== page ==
I visited the shelters run by the Qatar Foundation for Combatting Human Trafficking and the Qatar Foundation for the Protection of Women and Children. I welcome the work of these foundations, and I urge the authorities to expand the capacity in such shelters.
While welcoming efforts undertaken by the authorities to ensure decent conditions for the migrants in the deportation centre, I found the centre to be overcrowded and unsanitary. Several migrants were sleeping on mattresses on the floor, in the corridors, and they lacked sheets, a change of clothes, soap and other hygienic products. Some of them had spent several months detained, and lacked information about their situation, not knowing what would happen to them. They were not allowed to keep their mobile phones, had difficult access to the outside world, and little knowledge about complaint mechanisms and how to challenge their detention.
In the central prison, there were several women who were sentenced to one year prison for “adultery” for having a baby while being unmarried. These women thus live in the prison with their babies, in conditions which are in clear violation of the principle of the best interests of the child, as stated in the Convention on the Rights of the Child. While noting that these women have violated Qatari law, it is unnecessary to keep them and their babies in prison: I urge the authorities to find other solutions for these women, and allow those who wish to return to their home countries with their babies to do so quickly, with the help of their consular authorities.
I note as positive the visits to the deportation centre by the National Human Rights Committee and the Ministry of Interior’s Human Rights Department. However, I urge Qatar to ratify the Optional Protocol to the Convention against Torture (OPCAT) and establish a National Preventive Mechanism to undertake regular unannounced visits to all places of deprivation of liberty in Qatar.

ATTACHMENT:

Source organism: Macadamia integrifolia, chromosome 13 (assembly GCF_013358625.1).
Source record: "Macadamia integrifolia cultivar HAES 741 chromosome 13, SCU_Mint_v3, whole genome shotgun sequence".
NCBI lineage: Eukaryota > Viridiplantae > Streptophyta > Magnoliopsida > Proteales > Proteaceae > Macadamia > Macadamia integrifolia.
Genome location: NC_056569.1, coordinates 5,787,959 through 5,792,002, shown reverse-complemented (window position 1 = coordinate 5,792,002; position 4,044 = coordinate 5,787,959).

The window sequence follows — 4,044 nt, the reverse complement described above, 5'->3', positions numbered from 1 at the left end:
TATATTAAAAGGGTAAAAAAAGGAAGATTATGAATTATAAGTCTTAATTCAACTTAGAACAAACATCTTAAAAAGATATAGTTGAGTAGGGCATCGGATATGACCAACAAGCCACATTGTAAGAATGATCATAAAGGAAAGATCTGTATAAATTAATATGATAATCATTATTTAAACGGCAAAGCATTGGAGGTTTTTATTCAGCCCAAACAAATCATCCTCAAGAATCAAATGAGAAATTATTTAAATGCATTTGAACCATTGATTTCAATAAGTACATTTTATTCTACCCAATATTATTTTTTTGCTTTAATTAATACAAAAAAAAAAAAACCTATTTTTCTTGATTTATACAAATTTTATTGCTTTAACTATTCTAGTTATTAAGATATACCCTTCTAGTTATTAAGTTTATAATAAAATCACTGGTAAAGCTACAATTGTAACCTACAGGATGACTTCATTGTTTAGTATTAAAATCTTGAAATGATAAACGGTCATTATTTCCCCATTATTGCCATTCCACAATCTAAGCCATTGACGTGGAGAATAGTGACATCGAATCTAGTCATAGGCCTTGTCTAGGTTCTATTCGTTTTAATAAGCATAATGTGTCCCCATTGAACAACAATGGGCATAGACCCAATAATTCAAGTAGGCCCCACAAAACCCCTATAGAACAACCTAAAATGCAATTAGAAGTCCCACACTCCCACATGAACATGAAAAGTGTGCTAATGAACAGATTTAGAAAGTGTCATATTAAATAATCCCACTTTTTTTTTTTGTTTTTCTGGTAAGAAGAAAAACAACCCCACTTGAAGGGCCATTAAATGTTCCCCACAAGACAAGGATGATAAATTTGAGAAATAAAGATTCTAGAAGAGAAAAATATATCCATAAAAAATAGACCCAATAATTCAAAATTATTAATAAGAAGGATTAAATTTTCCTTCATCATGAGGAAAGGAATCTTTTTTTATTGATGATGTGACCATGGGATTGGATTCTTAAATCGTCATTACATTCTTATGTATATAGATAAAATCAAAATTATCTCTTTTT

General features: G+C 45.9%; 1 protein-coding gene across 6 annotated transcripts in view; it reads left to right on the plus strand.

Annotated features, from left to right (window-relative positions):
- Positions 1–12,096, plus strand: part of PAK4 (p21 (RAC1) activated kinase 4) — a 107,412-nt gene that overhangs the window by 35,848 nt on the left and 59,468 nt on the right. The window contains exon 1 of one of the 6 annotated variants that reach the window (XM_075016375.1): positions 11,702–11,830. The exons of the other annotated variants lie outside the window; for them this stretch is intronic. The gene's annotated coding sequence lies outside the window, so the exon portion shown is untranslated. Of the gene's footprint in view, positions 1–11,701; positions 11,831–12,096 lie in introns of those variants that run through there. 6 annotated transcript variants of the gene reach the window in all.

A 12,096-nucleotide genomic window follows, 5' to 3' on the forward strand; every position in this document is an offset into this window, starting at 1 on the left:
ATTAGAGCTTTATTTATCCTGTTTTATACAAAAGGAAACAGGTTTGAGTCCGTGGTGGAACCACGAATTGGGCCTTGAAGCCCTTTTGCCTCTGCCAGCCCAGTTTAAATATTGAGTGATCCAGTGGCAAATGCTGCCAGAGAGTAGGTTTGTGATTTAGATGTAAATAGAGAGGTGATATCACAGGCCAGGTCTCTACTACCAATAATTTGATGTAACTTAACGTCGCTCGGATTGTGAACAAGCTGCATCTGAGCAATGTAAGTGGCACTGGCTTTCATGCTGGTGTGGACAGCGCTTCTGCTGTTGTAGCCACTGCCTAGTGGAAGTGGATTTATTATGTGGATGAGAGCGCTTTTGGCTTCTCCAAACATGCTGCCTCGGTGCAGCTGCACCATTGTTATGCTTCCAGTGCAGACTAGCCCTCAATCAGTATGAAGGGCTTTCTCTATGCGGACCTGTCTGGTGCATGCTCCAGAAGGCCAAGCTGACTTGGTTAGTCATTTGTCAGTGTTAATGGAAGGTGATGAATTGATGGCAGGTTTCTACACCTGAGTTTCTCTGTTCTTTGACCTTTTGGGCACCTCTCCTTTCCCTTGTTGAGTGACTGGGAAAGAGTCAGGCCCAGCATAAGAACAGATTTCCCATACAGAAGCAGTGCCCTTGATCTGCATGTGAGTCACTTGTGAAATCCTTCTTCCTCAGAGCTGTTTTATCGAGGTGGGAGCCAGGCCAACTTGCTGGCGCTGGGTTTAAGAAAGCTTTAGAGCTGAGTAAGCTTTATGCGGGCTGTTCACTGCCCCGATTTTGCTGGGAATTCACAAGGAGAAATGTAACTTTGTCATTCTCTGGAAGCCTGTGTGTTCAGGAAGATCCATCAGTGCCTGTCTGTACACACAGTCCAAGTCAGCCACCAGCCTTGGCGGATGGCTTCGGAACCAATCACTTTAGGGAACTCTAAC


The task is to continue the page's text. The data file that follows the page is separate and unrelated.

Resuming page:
I welcome the commitment by the Qatar 2022 Supreme Committee to ethical recruitment, and to developing employment standards in line with international human rights and labour standards, in order to ensure that workers’ rights will be respected in relation to the preparations of the World Cup. I hope the World Cup will be used as an opportunity for Qatar to enhance the effective respect, protection and fulfilment of the rights of migrant workers.
The National Human Rights Committee is a very important institution, able to enhance the protection of the human rights of migrants in Qatar. I urge the authorities to fully take into consideration the recommendations made by this Committee, including in its reports in relation to the human rights of migrants.
Finally, I note the need for Qatari authorities to undertake measures to create a more positive perception of migrants in Qatari society, stressing that migrants undertake important jobs in Qatar, are an essential part of Qatar’s economic success and deserve to see their dignity and rights protected on par with that of citizens.
Preliminary Recommendations to the Qatari government:
- Effectively implement existing legislation, including by enforcing the prohibition against the confiscation of passports, prosecute violations and impose meaningful sanctions on companies and individuals who violate laws designed to protect migrants' rights.